So here it is then, the new Honda HR-V, a compact SUV, as is so fashionable these days, up against the likes of the Ford Puma and Volkswagen T-Roc. It’s based on the Honda Jazz, hybrid version, which is a good start, and a petrol-electric hybrid system is the only option – no diesel, of course, but also, sadly, no pure electric variant. The lovely new baby Honda e, which I reviewed a couple of weeks ago, is an-electric marvel, and shows just what Honda, still an independent player in an industry of agglomerated behemoths, can do. Missed opportunity, certainly, that, as no hybrid, no matter how smart, can approach an all-electric battery electric vehicle. Honda needs to pick up some speed with its transition to electricity.
Anyway… talking about smart, the HR-V is smart in every sense of the word. I like the coupe-SUV styling with the muscly lines and the concealed door handles on the rear passenger doors, which make it look like a three-door. There’s not much point to doing that, and the handles are a bit awkward to use, but it adds a little visual interest. The grille slats are body-coloured, which only really works on the red version, which is a bold enough shade for you to notice.
The interior is also smart – fairly uncluttered, a nice 9-inch touchscreen, high-quality materials everywhere and that nice precise tactile sensation you usually get on a Honda. It oozes quality. Even though Honda hasn’t ever quite made it to “premium” status most of its products have been more reliable and some more durable than its storied German rivals. There’s no sense of occasion, but nothing will fall off.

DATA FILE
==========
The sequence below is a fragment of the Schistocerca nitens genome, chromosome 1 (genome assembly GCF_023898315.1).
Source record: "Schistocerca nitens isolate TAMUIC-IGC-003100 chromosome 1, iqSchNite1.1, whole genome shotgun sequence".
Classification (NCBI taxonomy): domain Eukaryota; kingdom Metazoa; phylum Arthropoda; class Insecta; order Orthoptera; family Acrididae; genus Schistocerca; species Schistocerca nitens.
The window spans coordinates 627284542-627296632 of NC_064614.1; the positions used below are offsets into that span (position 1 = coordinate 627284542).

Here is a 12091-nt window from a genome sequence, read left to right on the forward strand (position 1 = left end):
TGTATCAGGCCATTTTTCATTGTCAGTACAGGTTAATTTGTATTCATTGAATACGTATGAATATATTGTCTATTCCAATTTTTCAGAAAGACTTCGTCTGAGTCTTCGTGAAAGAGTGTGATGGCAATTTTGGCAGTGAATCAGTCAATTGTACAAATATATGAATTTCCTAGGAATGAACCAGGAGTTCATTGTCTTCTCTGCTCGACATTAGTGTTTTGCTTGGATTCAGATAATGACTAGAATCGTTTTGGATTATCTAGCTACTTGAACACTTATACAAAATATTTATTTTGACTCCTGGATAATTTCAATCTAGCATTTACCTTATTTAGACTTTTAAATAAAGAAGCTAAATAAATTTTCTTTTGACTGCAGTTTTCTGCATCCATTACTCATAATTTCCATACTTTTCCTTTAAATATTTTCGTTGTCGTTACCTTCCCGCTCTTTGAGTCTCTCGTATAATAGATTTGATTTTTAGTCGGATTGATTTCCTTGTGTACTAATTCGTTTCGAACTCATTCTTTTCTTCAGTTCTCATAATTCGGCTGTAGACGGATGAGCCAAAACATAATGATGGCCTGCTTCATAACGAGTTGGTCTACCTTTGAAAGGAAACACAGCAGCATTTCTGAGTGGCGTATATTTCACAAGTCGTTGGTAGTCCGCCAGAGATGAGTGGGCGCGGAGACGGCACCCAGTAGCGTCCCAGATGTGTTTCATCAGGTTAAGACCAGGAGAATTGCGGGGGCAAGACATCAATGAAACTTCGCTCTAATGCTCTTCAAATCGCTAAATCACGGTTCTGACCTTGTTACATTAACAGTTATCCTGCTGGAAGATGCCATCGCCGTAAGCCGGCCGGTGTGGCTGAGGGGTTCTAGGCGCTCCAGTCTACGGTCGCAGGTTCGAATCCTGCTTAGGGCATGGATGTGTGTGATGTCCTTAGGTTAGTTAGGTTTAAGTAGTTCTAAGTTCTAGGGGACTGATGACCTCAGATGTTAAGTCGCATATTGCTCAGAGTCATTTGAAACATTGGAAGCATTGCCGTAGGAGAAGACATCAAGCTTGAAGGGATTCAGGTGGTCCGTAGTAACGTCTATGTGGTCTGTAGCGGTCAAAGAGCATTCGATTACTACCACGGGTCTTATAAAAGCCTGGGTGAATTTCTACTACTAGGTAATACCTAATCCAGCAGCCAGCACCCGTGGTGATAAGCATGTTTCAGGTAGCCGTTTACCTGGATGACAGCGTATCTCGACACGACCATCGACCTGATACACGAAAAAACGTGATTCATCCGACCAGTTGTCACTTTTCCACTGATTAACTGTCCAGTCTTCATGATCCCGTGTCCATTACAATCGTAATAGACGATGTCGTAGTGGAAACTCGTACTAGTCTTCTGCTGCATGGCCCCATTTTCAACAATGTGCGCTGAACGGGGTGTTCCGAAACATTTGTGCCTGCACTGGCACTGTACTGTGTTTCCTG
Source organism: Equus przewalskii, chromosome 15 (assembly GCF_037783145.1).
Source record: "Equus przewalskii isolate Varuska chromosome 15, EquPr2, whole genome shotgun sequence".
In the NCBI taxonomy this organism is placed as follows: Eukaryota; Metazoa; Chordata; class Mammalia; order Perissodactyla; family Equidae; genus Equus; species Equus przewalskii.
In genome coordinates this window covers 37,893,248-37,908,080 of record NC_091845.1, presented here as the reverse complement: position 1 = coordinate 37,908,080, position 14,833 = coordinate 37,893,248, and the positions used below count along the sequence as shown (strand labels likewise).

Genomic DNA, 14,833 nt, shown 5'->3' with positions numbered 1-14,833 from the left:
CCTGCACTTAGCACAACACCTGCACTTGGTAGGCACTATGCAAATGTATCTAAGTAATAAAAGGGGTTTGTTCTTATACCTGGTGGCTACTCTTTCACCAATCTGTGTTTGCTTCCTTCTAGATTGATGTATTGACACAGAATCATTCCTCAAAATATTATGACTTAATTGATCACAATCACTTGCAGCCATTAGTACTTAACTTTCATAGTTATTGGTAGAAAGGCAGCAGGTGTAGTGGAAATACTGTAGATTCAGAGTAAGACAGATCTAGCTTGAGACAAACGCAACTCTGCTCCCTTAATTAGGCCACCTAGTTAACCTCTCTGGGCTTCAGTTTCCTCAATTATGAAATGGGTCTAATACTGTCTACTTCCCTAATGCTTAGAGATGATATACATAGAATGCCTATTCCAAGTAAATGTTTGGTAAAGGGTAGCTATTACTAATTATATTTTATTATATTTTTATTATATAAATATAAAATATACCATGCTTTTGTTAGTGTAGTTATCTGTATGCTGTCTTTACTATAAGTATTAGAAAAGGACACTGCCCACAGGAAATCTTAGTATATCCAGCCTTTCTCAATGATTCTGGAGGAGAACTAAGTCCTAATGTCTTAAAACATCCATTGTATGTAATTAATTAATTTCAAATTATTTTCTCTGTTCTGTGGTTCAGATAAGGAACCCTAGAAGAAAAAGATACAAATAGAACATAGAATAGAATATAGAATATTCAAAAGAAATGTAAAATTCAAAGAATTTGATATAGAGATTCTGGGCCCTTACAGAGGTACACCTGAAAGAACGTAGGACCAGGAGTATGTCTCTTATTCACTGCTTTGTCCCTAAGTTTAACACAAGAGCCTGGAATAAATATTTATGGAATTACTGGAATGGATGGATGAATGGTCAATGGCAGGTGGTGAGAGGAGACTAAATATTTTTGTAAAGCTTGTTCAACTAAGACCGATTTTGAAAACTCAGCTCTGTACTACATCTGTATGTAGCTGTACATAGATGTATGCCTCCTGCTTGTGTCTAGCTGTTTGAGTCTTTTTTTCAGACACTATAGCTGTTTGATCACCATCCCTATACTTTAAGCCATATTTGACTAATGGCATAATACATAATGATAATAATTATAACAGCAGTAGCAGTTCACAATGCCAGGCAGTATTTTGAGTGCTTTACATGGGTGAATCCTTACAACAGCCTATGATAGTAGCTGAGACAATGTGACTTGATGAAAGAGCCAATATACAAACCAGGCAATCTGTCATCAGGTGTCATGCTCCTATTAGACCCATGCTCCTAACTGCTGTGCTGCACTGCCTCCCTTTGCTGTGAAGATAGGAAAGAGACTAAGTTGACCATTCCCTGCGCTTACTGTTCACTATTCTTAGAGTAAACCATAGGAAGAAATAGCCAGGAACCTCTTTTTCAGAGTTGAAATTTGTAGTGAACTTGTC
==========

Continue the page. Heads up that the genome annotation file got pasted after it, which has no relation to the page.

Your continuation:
The really smart stuff goes on under the bonnet and indeed the floor, where the Honda engineers have really shown their prowess. The basic premise of a hybrid is pretty flawed and becoming obsolescent in a world of practical electric vehicles with ranges of 200 or 300 miles – and within sight of the steep prices demanded for the HR-V, some £32,210 in the well-equipped version I sampled. But, given that, Honda has maximised the potential of the hybrid set-up with some imaginative fixes, and the company, like Toyota, has been a hybrid pioneer for a quarter of a century. The Honda has two electric motors, for example, which operate in separate ways to supplement the 1.5-litre petrol unit, which is mostly reserved for higher-speed cruising.
At lower speeds the battery pack and main electric motor drives the front wheels directly, rather than through a shared transmission with the petrol engine, a uniquely Honda system (they call it IMA – integrated motor assist). As with other hybrid internal combustion engines it uses the unusual “Atkinson cycle” to generate its power, which is very fuel efficient but compromised on power – and thus perfectly fine for higher speed high-gear crushing. The lithium-ion batteries are packed densely and now benefit form water-cooling because, as you may have noticed from your laptop or smartphone, they can get jolly hot. It even as a “hill descent” function, aping a proper off-roader, though it only has front-wheel drive.
The only disappointment with all that technical excellence is that the automatic “transmission”, such as it is, is a bit whiny and unresponsive compared with a traditional torque-converter automatic box mated to a conventional petrol unit. But as long as you drive the HR-V gently, in the spirit of our greener times, it’s quiet and refined.
I can’t say honestly that it’s a Great Leap Forward from the Jazz that it shares much of its personality with, and it’ll set you back around £10,000 extra just so you can sit higher up (there’s not much difference in interior room and boot capacity – both Jazz and HR-V being very versatile). You’d also need to do quite a high mileage at the HR-V’s optimal operating speed of about 40mph to 50mph to get the financial benefit of all that advanced mechanical, electrical and software engineering. Few people regret running a Honda, but I’m not sure the HR-V would be a smart choice for everyone.